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Stenson closed with 64 to win at Wyndham

GREENSBORO (AP) — Henrik Stenson kept making birdies on the back nine Sunday at the Wyndham Championship. They added up to a tournament record — and his first victory of the year.

Stenson closed with a 6-under 64 for a one-stroke victory in the final event of the PGA Tour regular season.

The 2013 FedEx Cup champion finished at 22-under 258 at Sedgefield Country Club, breaking the course’s 72-hole record set by Carl Pettersson in 2008 and matched last year by Si Woo Kim.

The Swede earned $1,044,000 and 500 FedEx Cup points for his sixth win on tour and his first since the 2016 British Open.

“It’s certainly a good time to start firing,” Stenson said. “We know the kind of damage you can do in the playoffs. … If you get hot and keep on playing well, you have a chance to challenge.”

Stenson said he left his driver in his locker all week — “he’s a little anxious to get out there and start getting some air time next week,” he quipped of the club — and certainly didn’t need it on the par-70 Sedgefield course.

For the second straight day, he had four birdies in a five-hole stretch of the back nine.

Ollie Schniederjans shot a 64 to finish second. Webb Simpson was 18 under after a 67.”

“I had to keep on making birdies,” Stenson said, “because Ollie was surely not backing down.

Stenson had three consecutive birdies on Nos. 15-17 — leaving a 20-foot eagle putt on the 15th hole about a foot short — after he and Schniederjans were both at 19 under.

Stenson’s 30-foot birdie putt on No. 17 moved him to 22 under.

He needed it, because Schniederjans kept the pressure on him. The 24-year-old former Georgia Tech player made a 40-foot birdie putt on No. 17 and added another birdie on the par-4 18th hole after placing his second shot 2 feet from the pin.

“I thought I had a two-shot cushion … and as I walked over (to the 18th hole and) looked around, ‘Oh, OK, (Schniederjans) birdied it as well,” Stenson said. “So I better scramble a par here to get the win.”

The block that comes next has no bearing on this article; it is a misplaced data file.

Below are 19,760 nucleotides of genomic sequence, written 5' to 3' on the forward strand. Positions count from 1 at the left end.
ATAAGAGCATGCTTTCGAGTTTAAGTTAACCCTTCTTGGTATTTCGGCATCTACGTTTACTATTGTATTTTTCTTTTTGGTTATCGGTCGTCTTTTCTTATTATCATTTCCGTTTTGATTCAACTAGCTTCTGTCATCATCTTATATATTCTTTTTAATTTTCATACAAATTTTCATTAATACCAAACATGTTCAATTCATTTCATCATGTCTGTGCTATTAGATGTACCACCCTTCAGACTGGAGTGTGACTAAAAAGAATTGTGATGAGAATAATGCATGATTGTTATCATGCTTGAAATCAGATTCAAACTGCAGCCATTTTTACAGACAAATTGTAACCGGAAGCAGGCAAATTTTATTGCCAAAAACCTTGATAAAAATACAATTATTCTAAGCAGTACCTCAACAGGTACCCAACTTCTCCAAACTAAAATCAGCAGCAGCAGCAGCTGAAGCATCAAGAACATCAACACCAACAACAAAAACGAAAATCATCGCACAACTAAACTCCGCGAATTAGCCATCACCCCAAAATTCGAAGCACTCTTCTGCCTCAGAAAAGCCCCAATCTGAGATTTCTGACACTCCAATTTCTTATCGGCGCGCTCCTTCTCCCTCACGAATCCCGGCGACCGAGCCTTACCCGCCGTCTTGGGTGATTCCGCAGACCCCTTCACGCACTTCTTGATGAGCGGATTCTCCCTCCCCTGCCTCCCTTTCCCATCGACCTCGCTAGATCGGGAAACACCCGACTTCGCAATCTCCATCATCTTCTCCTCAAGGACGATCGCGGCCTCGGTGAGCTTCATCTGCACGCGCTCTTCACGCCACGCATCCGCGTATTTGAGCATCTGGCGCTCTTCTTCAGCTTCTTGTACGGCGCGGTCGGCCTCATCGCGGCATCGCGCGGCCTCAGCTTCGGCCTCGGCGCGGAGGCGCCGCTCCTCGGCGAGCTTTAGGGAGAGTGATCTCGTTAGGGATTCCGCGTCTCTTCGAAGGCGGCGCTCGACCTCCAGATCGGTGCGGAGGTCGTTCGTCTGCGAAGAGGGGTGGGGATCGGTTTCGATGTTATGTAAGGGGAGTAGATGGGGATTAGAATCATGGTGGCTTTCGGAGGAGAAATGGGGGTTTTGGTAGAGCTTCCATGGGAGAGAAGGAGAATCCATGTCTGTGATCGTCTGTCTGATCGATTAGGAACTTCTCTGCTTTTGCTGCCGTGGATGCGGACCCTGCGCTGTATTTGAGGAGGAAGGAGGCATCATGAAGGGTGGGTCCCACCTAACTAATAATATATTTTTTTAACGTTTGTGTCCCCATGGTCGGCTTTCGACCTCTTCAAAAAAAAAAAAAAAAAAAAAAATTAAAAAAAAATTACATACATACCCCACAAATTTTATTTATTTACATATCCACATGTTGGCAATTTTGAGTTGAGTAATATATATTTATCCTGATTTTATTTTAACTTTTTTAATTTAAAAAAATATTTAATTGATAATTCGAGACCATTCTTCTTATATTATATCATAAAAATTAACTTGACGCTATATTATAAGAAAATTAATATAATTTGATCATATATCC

With Schniederjans watching the television broadcast and hoping for a tie, Stenson rolled a 35-foot birdie putt on No. 18 off the right edge of the cup, then made a 3-footer to end it.

“When I stuffed it (on No. 18), I thought that’s probably going to be a playoff,” Schniederjans said. “And he birdied 17 and got par on 18. Hat’s off to him — he had a great finish, too. Just one short.”

Low scores and tight leaderboards once again were the norm at Sedgefield. With seven holes left for the final pairing, four players — Stenson, Schniederjans, Ryan Armour and Kevin Na — shared the lead at 18 under.

“It was anyone’s tournament on the back nine,” Stenson said.

Stenson moved to 19 under with a birdie on the 13th and Schniederjans joined him with a remarkable recovery for birdie on the 15th. His second shot careened off a canopy covering the gallery and landed in a greenside bunker, but he chipped to 2 feet of the flagstick and converted the putt.

The other subplot at Sedgefield was the push by the bubble players to qualify for the playoffs that start next week at The Northern Trust for the top 125 on the points list.

Geoff Ogilvy, who was at No. 125, finished at 11 under and earned enough points to move to No. 116.

And Martin Flores, who started at No. 139, jumped to No. 118 and made the playoffs for the first time since 2014 after a 63 highlighted by a hole-in-one on the par-3 16th. J.J. Henry, Harold Varner III and Rory Sabbatini also played their way into the top 125.

“I was very aware of where I was all day but I knew that I needed to be somewhere inside the top 10, have to,” Flores said. “So I was able to get off to a great start and I was able to just keep it going all day.”

Divots: Ben Crane was the first player this week to ace the 16th hole, earning 1 million rewards points from the tournament’s title sponsor. “Billy Horschel and I did a lot of choreography work beforehand and nailed it, did the right high fives,” Crane said about his post-ace celebration.

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